Toronto Math Forum
APM3462022S => APM346Lectures & Home Assignments => Chapter 2 => Topic started by: Yifei Hu on February 19, 2022, 08:10:02 PM

In text book 2.4, we had one line in the derivation: $\tilde{u_{\xi}}=\frac{1}{4c^2} \int^\xi f(\xi,\eta')d\eta'=\frac{1}{4c^2} \int_\xi^\eta\tilde f(\xi,\eta')d\eta' + \phi'(\xi)$.
Why can we replace the definite integral with the indefinite integral? Why we choose $\xi$ as lower limit and $\eta$ as upper limit?

Reproduce formula correctly (there are several errors) and think about explanation why $\phi'(\xi)=0$.

I understand that I can show $\phi'(\xi)=0$ by:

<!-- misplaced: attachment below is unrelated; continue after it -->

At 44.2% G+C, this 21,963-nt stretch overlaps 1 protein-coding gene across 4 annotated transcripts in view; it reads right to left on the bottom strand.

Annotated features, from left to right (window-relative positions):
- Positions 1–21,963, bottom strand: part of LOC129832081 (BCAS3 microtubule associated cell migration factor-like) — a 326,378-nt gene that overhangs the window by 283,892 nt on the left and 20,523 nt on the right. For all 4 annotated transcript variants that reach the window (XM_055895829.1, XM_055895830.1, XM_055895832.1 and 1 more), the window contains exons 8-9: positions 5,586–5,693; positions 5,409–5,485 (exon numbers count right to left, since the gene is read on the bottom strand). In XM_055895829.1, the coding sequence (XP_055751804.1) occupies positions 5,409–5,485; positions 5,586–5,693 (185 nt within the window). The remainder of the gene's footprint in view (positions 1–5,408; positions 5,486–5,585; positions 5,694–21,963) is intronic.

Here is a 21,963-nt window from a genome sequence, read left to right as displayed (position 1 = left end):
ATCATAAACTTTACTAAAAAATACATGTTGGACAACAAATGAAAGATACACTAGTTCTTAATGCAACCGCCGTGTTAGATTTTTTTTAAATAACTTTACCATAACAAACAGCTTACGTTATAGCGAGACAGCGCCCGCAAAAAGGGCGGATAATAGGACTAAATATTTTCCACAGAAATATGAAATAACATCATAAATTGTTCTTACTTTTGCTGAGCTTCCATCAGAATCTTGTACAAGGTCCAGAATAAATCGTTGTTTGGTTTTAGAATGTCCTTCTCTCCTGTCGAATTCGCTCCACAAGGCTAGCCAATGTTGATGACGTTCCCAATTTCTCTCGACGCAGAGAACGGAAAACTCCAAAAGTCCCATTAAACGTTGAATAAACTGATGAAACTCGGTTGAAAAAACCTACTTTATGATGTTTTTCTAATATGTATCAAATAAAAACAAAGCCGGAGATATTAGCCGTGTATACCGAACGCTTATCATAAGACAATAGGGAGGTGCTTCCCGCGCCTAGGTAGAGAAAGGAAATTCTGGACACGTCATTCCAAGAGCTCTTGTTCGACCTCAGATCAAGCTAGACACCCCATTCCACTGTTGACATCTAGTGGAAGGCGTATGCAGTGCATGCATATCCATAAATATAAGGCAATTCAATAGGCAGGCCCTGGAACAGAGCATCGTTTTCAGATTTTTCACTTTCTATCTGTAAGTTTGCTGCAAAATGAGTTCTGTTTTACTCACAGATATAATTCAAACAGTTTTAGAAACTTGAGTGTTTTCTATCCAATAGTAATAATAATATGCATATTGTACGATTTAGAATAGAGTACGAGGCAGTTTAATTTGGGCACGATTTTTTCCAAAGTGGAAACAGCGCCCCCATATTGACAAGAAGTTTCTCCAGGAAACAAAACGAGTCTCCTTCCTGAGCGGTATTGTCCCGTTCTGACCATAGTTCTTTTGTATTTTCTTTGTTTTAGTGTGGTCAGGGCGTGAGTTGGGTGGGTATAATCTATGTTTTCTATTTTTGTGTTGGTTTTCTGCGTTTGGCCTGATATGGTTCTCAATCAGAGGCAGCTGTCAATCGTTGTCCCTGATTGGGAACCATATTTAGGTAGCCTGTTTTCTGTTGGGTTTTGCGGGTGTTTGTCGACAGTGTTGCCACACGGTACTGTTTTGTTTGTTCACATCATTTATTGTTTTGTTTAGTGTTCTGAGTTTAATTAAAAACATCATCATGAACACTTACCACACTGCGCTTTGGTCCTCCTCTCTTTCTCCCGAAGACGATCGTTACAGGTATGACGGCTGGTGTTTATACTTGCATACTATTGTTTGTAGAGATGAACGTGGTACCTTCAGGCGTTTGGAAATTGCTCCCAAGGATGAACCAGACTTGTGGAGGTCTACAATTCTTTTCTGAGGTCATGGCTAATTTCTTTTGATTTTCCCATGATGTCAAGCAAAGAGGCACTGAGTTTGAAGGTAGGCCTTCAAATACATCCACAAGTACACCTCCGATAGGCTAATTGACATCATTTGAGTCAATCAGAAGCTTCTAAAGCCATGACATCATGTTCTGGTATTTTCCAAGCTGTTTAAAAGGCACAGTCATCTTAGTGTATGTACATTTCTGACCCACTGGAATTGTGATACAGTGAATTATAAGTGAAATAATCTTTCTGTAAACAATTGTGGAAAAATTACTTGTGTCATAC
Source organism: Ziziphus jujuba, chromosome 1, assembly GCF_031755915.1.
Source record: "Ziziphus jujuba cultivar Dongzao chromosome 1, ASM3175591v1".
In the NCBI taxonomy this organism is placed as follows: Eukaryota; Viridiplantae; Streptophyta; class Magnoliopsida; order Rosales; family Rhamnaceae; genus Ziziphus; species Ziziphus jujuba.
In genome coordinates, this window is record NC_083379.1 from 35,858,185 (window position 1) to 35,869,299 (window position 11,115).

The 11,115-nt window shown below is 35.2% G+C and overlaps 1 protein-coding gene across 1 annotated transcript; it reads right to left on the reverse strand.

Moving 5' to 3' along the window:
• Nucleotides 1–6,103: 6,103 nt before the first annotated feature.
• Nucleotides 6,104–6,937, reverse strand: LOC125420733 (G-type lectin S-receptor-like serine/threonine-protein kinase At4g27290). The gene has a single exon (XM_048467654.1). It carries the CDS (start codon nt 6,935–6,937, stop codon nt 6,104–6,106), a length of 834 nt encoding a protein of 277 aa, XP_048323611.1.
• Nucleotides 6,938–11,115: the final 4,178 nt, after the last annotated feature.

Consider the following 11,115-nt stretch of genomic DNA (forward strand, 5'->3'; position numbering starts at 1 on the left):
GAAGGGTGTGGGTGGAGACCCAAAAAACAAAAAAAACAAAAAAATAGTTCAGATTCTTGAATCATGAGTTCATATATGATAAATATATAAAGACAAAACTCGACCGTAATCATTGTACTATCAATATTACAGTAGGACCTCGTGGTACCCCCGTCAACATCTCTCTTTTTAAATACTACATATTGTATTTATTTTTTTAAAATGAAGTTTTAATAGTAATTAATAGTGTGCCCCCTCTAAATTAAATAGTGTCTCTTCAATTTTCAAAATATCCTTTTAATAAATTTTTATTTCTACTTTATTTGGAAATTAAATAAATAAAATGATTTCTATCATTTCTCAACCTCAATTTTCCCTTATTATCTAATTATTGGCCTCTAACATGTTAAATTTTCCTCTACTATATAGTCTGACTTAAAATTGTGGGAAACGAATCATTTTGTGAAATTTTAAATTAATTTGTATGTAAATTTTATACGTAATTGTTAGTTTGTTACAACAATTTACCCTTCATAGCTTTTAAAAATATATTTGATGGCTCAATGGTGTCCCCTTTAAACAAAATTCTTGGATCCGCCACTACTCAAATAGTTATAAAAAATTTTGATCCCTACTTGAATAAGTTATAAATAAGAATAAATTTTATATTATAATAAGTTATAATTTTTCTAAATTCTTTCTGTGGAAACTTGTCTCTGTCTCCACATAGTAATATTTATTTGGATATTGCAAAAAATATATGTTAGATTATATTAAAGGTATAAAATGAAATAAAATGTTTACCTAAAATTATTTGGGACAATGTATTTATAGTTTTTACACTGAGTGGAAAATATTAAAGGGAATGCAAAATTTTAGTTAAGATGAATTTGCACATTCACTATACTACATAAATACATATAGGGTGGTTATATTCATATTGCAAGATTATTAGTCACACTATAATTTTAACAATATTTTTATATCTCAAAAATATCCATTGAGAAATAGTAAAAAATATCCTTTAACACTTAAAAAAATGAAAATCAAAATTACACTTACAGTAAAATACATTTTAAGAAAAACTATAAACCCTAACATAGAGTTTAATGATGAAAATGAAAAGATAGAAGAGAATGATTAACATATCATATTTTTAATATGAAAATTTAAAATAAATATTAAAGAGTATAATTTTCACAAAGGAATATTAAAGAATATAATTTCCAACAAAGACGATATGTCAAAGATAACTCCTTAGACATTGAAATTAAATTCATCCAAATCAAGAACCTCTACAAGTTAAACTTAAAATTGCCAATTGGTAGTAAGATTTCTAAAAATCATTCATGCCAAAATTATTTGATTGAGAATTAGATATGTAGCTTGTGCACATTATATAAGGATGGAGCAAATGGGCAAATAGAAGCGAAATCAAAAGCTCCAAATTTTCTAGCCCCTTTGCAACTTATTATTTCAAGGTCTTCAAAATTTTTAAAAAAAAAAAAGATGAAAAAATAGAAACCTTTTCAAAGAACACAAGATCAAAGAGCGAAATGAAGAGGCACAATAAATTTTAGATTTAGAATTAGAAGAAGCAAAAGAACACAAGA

1) when t = 0, $\xi = x+ct = x = xct = \eta$
2) $u_\xi = u_t \frac{dt}{d\xi} + u_x \frac{dx}{d\xi}$ by chain rule.
3)By initial condition: $u_t_{t=0} = u_x_{t=0}$ = 0, we must have $u_\xi=0$
4) $u_\xi = \phi'(x)$ hence $\phi'(\xi)=0$
But how does this qualify us to replace the indefinite integral with the definite one?

But how does this qualify us to replace the indefinite integral with the definite one?
Did you take Calculus I? Then you must know that if the preimitive (indefinite integral) is a set of definite integrals which differ by an arbitrary constant.